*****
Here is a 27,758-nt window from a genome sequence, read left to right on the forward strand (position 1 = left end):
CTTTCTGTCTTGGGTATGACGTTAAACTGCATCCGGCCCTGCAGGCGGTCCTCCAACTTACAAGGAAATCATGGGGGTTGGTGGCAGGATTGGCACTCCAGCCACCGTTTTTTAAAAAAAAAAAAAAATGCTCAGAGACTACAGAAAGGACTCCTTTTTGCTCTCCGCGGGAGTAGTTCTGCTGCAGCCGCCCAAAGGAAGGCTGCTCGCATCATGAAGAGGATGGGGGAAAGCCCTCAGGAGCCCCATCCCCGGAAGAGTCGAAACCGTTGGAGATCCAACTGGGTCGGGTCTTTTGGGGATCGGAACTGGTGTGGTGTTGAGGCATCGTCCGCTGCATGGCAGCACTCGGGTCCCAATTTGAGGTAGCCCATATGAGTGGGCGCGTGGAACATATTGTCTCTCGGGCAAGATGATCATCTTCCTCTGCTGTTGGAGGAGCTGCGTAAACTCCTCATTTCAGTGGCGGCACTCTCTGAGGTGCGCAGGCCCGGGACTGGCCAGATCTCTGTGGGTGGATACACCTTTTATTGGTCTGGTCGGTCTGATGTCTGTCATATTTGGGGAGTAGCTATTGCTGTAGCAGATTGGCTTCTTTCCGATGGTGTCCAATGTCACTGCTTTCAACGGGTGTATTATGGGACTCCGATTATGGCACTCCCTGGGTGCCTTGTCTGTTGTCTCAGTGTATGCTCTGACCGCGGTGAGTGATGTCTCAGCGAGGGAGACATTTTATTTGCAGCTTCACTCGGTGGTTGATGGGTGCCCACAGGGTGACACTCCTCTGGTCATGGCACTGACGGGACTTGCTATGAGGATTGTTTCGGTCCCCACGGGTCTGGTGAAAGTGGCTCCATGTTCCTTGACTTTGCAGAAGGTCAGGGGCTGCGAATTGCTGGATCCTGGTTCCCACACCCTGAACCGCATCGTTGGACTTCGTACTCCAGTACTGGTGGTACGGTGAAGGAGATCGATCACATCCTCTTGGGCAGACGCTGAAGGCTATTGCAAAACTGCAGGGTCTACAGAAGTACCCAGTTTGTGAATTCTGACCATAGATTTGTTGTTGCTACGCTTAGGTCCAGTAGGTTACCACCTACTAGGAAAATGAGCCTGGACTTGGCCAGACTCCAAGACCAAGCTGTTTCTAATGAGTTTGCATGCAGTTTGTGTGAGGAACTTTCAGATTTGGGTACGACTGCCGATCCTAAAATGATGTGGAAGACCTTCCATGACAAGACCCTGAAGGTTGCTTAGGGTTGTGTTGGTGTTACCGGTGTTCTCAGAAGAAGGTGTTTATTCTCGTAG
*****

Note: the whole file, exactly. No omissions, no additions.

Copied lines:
Here is a 27,758-nt window from a genome sequence, read left to right on the forward strand (position 1 = left end):
CTTTCTGTCTTGGGTATGACGTTAAACTGCATCCGGCCCTGCAGGCGGTCCTCCAACTTACAAGGAAATCATGGGGGTTGGTGGCAGGATTGGCACTCCAGCCACCGTTTTTTAAAAAAAAAAAAAAATGCTCAGAGACTACAGAAAGGACTCCTTTTTGCTCTCCGCGGGAGTAGTTCTGCTGCAGCCGCCCAAAGGAAGGCTGCTCGCATCATGAAGAGGATGGGGGAAAGCCCTCAGGAGCCCCATCCCCGGAAGAGTCGAAACCGTTGGAGATCCAACTGGGTCGGGTCTTTTGGGGATCGGAACTGGTGTGGTGTTGAGGCATCGTCCGCTGCATGGCAGCACTCGGGTCCCAATTTGAGGTAGCCCATATGAGTGGGCGCGTGGAACATATTGTCTCTCGGGCAAGATGATCATCTTCCTCTGCTGTTGGAGGAGCTGCGTAAACTCCTCATTTCAGTGGCGGCACTCTCTGAGGTGCGCAGGCCCGGGACTGGCCAGATCTCTGTGGGTGGATACACCTTTTATTGGTCTGGTCGGTCTGATGTCTGTCATATTTGGGGAGTAGCTATTGCTGTAGCAGATTGGCTTCTTTCCGATGGTGTCCAATGTCACTGCTTTCAACGGGTGTATTATGGGACTCCGATTATGGCACTCCCTGGGTGCCTTGTCTGTTGTCTCAGTGTATGCTCTGACCGCGGTGAGTGATGTCTCAGCGAGGGAGACATTTTATTTGCAGCTTCACTCGGTGGTTGATGGGTGCCCACAGGGTGACACTCCTCTGGTCATGGCACTGACGGGACTTGCTATGAGGATTGTTTCGGTCCCCACGGGTCTGGTGAAAGTGGCTCCATGTTCCTTGACTTTGCAGAAGGTCAGGGGCTGCGAATTGCTGGATCCTGGTTCCCACACCCTGAACCGCATCGTTGGACTTCGTACTCCAGTACTGGTGGTACGGTGAAGGAGATCGATCACATCCTCTTGGGCAGACGCTGAAGGCTATTGCAAAACTGCAGGGTCTACAGAAGTACCCAGTTTGTGAATTCTGACCATAGATTTGTTGTTGCTACGCTTAGGTCCAGTAGGTTACCACCTACTAGGAAAATGAGCCTGGACTTGGCCAGACTCCAAGACCAAGCTGTTTCTAATGAGTTTGCATGCAGTTTGTGTGAGGAACTTTCAGATTTGGGTACGACTGCCGATCCTAAAATGATGTGGAAGACCTTCCATGACAAGACCCTGAAGGTTGCTTAGGGTTGTGTTGGTGTTACCGGTGTTCTCAGAAGAAGGTGTTTATTCTCGTAG